As he opened up, I stopped scrutinizing him quite so much. He was getting help, and he deserved his privacy. I wish now that I hadn't. I feel as though I might have been able to see what was happening. As it was, I still saw a certain edge to his movements, but I was doing everything in my power to help him. Everybody else only saw his improvement, and they wouldn't even listen to me anymore. His responses expanded into two, then three syllables, until finally he spoke in complete sentences. He never smiled for anyone but me, and I thought that odd—but it warmed me inside, so I didn't comment.

The first time we kissed, I knew I'd found my home. I belonged right there, in his arms. Everything would be okay, as long as we had each other. The first time we made love, I knew that I could never love anyone but him. Later, I would wonder slightly at the frenzy of our actions, the speed of our developing relationship. I would think it odd that we got together so quickly, after so many years. But, I reasoned, maybe it was because of so many years spent watching. I gave myself to him body, mind, and soul, and he gave himself back to me.

We had two months together. I thought he was getting better, as we lay on his bed and shared our thoughts, our fears, and our love. I cradled his head to my bosom, and told him that he was everything I could have ever wanted. He responded in kind.

It was my brother who found us sleeping together. He looked at the two of us as if we our sole purpose in this was to hurt him. Like we were committing the ultimate betrayal. He didn't say anything, but my love saw his eyes. That was the last time we slept together, and the last time the two of us talked privately. I went back to watching him. He was screaming again, but no one listened.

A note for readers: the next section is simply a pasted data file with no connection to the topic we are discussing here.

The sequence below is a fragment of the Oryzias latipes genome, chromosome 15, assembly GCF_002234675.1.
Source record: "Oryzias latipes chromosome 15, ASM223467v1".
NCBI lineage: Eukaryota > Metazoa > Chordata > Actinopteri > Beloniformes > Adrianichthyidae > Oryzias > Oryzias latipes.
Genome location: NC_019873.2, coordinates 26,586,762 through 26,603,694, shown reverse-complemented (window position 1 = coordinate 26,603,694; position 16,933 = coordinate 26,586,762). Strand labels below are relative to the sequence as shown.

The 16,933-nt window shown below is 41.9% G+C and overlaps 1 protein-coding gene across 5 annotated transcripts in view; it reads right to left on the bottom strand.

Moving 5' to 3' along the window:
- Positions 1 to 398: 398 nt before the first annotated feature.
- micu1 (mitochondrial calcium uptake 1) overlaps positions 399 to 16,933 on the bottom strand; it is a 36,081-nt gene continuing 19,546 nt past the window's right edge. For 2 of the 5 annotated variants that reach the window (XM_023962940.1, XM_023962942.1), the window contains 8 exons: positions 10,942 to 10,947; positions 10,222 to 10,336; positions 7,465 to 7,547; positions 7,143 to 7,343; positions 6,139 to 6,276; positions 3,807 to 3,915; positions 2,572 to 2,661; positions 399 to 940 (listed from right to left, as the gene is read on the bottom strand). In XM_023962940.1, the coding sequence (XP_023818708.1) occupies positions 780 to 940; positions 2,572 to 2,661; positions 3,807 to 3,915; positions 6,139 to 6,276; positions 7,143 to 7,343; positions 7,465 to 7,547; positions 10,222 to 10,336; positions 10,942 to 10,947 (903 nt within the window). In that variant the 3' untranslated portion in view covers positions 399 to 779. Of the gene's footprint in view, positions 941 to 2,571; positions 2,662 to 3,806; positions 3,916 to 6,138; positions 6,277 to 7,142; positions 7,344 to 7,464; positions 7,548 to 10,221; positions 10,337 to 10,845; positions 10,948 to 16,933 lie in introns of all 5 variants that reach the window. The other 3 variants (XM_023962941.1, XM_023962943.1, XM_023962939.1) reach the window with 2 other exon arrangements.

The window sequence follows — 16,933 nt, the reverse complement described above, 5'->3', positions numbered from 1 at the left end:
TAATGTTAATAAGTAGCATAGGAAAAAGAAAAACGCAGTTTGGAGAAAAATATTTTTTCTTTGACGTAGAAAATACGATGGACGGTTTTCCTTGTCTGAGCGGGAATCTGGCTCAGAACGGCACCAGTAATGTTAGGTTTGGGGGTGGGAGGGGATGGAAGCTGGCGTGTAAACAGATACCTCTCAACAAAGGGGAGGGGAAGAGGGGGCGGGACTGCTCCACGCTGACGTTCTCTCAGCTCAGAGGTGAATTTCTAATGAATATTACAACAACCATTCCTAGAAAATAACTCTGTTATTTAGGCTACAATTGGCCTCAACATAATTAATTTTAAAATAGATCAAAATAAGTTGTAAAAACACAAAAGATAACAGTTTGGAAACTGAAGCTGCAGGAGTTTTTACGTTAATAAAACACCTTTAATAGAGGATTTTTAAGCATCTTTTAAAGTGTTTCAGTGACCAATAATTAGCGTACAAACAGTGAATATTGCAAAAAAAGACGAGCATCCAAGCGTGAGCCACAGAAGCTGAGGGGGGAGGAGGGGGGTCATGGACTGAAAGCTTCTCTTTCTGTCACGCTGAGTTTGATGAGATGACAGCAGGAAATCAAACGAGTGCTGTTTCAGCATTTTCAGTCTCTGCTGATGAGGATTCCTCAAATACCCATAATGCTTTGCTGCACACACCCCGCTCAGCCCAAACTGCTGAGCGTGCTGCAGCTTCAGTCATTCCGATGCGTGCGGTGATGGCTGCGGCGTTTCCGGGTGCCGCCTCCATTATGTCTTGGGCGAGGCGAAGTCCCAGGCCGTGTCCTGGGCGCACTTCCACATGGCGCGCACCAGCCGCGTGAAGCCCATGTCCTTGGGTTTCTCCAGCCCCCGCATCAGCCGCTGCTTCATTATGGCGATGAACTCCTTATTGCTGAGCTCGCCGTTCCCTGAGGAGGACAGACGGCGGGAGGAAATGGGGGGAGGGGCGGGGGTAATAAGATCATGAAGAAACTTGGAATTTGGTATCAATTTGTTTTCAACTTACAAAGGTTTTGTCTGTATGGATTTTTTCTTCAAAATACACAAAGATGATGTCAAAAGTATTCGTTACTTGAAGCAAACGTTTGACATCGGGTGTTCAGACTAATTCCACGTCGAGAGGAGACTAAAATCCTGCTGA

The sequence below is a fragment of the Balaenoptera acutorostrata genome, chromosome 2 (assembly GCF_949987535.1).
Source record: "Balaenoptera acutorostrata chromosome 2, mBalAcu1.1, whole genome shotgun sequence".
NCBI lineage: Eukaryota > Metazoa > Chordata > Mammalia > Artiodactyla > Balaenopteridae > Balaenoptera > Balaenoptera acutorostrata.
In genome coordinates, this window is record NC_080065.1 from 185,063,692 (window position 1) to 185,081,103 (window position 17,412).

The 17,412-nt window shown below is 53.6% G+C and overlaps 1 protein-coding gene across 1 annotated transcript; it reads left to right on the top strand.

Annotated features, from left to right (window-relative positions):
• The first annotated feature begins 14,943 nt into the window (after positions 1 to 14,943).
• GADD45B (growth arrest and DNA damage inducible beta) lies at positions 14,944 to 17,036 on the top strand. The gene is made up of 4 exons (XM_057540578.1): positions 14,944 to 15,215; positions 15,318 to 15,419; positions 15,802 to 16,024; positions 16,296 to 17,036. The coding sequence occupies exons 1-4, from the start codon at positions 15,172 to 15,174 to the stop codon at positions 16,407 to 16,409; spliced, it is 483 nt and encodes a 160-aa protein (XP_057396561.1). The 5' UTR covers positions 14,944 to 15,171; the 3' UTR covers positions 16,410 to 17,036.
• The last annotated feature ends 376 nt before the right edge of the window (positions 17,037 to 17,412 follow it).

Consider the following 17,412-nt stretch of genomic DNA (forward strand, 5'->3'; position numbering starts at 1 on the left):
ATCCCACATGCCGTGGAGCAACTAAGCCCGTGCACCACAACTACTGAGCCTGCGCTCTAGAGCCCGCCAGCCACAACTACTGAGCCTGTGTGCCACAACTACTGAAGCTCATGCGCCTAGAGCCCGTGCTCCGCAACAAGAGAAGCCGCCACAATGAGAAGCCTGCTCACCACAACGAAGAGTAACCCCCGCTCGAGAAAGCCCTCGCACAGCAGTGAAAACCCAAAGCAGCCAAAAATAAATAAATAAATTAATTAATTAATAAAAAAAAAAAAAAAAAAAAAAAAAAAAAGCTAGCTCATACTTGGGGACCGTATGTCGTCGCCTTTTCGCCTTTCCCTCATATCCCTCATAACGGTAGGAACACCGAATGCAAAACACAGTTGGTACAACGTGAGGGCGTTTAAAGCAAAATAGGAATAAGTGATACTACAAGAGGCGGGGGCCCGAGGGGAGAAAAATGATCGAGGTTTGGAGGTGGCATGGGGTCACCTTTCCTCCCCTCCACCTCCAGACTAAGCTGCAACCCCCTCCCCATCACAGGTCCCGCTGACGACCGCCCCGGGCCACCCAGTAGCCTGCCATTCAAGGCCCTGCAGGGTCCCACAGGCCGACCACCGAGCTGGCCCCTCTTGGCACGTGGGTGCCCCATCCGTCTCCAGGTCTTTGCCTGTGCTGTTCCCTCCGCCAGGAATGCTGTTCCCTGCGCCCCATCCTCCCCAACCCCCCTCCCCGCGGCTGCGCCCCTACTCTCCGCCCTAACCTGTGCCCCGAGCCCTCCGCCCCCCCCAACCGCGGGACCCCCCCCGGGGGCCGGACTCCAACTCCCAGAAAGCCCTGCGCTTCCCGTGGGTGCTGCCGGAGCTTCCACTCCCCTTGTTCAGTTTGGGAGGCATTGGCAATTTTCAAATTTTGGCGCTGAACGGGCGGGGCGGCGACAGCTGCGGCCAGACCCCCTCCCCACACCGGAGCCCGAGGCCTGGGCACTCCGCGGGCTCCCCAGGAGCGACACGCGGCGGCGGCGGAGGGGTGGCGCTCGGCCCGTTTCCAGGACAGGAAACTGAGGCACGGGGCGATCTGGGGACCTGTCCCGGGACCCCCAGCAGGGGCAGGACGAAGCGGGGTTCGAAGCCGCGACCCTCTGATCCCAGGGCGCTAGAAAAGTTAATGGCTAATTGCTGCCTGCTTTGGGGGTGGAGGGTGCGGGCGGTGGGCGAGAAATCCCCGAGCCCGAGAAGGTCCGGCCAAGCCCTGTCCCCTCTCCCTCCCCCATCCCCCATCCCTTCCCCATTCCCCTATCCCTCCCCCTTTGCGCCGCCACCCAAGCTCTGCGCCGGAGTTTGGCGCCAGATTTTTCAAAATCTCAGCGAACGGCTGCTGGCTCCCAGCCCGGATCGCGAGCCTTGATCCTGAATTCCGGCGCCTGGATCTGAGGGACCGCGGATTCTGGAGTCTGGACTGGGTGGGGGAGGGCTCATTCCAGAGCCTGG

I sometimes wish I hadn't followed him that night. Hadn't seen what I saw. I wish that I had stayed safely in my room—or better yet, gone up to his dorm to look at his bed. But I didn't. I snuck out behind him as he drifted through the halls listlessly. Headed for the Astronomy Tower. I figured he had a new girl, and let myself fall further and further behind. I wasn't sure I wanted to see her, this new girl who had ensnared him. Heart rules Head—if I had kept my emotions in check, I would've seen the screams of pain he sent echoing through the empty castle.

I dawdled outside the Tower before I steeled myself to enter. I wish I hadn't. I wish I'd been more Gryffindor, and summoned the courage to simply barge in there. If I had, maybe I wouldn't be here now.

I look down into the crib of my child and stroke back his beautiful black hair. He blinks at me sleepily, green eyes glowing with life. My little James Harry. Oh my precious baby, I wish I'd been there in time. I wish I'd been able to stop him. I wish I wasn't the one to scream as he tumbled down. I wish I hadn't had to sit there, cradling his broken body, wondering when someone would find us, as I stroked his cold forehead.

I haven't spoken a word since that day. Everyone tried to get me to talk, but I wouldn't. I left school—I couldn't stay where his presence lingered, where I could imagine him sitting with me, laughing. I pick up my son, and I rock him. I cradle his head to my bosom, and see his father's broken smile, and hear the echo of his father's voice.

It's all right now. Everything will be okay. You are everything I ever wanted, and I love you. I'm sorry.